Laura Libricz joins us for day 6 of the guest author interview blitz, you can read what she has to say below:
Please introduce yourself, who are you and what do you do?
Hi, my name is Laura Libricz. I’m a wife and mother of two grown children. I’m an American who lives and works in Germany since 1991. Right now, I work for Hofner Guitars. We still make the legendary electric Violin Bass, the same one that Paul McCartney still plays. Oh, yes, I am also a writer.
What first inspired you to start writing?
I’ve been writing since I was a kid. My first ‘published’ article was in the school newspaper when I was in first grade. I just always loved to write. Later I wanted to be a songwriter; that was right before I wanted to be a hit-man. Well-rounded kid. I always kept a diary and wrote letters, some of which my best friend had saved and just sent a whole bag full for me to read. I haven’t opened them yet. But I never dreamed I would ever get the chance, or have the stamina to actually write a novel.
What attracted you to historical fiction?
I must admit that I never read much historical fiction. I loved fantasy and paranormal when I was younger. And spy novels. That was around the time I wanted to be a spy. Then, after living in Germany for some time, I found I had a hard time understanding what made the people here tick. That’s when I started to read German history texts. And not just 20th Century, that is so overdone. The more I uncovered, the more fascinated I became. And the more I understood the mentality of the people around me.
Are you a planner? Or do you prefer to dive straight in to writing?
At first, I just dove into the story. That’s why it took me three years to finish my first novel, The Master and the Maid. But then, before I wrote the first draft of the second novel in the Heaven’s Ponds series for NaNoWriMo 2011, I outlined it. Sort of. It is more structured, just because I knew what I was in for in the revisions if I didn’t try to have a bit of structure from the beginning. Now I finished the first draft for the third book in this series for NaNoWriMo 2012 and I outlined the whole story before hand, beginning, middle and end. It was a slow process and this draft is somewhat dry because I paid more attention to structure and less to the emotions. Now that I have the structure, I will be able to let loose without losing the overall story. Like building a house: I have the walls, floors and the roof and the real fun will begin when I move in and start to decorate.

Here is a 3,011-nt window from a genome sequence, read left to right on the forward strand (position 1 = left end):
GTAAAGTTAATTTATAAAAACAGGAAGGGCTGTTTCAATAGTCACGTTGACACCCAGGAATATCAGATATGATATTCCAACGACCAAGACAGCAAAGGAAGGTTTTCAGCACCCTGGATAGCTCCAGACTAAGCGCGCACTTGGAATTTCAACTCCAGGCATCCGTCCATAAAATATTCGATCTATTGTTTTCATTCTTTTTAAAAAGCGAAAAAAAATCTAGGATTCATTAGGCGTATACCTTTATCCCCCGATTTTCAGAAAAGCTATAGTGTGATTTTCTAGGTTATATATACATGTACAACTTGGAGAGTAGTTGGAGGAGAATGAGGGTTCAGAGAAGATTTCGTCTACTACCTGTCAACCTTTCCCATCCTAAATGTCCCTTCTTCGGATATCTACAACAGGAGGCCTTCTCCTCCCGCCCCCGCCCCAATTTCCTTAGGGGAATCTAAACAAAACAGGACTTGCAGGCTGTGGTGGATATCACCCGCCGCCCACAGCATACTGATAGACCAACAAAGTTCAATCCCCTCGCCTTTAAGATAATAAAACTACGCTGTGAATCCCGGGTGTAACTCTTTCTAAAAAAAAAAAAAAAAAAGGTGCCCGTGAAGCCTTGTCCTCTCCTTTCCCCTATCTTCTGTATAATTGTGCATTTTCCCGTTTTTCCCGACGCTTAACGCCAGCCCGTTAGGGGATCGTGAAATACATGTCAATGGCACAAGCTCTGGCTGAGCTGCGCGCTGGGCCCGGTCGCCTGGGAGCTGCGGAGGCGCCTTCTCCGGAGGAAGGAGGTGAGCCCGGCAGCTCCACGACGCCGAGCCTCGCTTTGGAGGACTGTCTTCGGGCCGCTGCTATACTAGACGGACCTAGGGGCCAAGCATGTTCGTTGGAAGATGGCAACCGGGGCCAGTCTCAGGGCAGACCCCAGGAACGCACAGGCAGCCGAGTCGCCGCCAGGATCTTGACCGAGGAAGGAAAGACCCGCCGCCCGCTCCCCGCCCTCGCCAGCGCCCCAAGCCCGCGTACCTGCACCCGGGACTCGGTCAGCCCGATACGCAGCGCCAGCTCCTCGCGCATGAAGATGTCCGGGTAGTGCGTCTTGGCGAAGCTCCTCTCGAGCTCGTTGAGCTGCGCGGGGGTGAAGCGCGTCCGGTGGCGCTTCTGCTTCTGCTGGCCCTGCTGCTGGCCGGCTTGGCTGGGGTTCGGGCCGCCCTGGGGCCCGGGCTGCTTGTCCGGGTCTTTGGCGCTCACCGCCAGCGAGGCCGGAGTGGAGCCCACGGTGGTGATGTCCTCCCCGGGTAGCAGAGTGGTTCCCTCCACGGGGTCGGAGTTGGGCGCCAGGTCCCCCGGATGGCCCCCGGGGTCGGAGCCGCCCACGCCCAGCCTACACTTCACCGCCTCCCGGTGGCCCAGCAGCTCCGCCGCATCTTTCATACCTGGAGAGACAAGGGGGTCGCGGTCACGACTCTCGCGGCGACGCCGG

What do you enjoy most about writing?
One is having the excuse to run all over the place in the name of research! You know, fly to Amsterdam (it’s only a 45 minute flight from here) or Hamburg or drive to some castle somewhere to see the Landsknechte firing their canons. Now with both kids grown and on their ways, I have something that’s just for me, something I waited my whole life to have the luxury to be able to do. And the greatest part is: I know I can finish a novel! And if I finished one, there will be two! And three!
And the least?
I’m an independent self-publisher. That means I spend lots of time online finding new ways to market my books. That takes a lot of time. I enjoy social media and I love connecting with other readers and writers, but it is very time consuming. The reason I didn’t look for an agent? I’m 50 years old and I don’t feel have bundles of time to collect those rejections. I want to write and I want people to read my work.
What advice would you give to new and aspiring authors?
Take some writing courses and read writing books from your favorite writers. Here are mine: Alexandra Sokoloff and Chuck Wendig. If you don’t belong to a critic group, and I don’t--I’d rather write alone--find someone who isn’t afraid to knock your socks off and let them read your stuff. And hire a professional editor. I would never publish a book without one. And don’t axe the dream just because the job, family and everything else gets in the way. I now make writing my top priority. I am so glad I didn’t axe the dream.
What are you working on at the moment?
I’m revising the second book in my trilogy called The Soldier’s Return. The three books take place in Franconia, Germany during the Thirty Years War. I know, a bit obscure, but I feel it was a major tuning-point in European history. So many countries were involved in this conflict. And the effects of the war held German development back for generations. The area I live in was absolutely devastated for years afterwards.
Tell us about your latest work and how we can find out more.
My first independently-published novel called The Master and the Maid is available at Amazon for Kindle and as of December 2012 at Smashwords as well.
A short description: In 17th Century Germany on the brink of the Thirty Years War, 24-year old Katarina is traded to the patrician Sebald Tucher by her fiancé Willi Prutt in order to pay his debts. Forced to move into the Tucher country estate, Katarina is met by a crazed archer, Hans-Wolfgang, carrying a newborn baby under his cloak. He tells her a confused story of how his beloved was executed by a Jesuit priest for witchcraft right after the birth and makes Katarina swear on her life to protect the child. She could fall in disfavor with her master. She could be hunted by the zealots who killed his beloved. Can Katarina’s love for the baby and Sebald Tucher’s growing desire for her keep the wrath of the zealots at bay?
Thanks to Laura for sharing her thoughts with us, tomorrow Don Martinez joins us as part of his blog tour for Infernal Eighteen.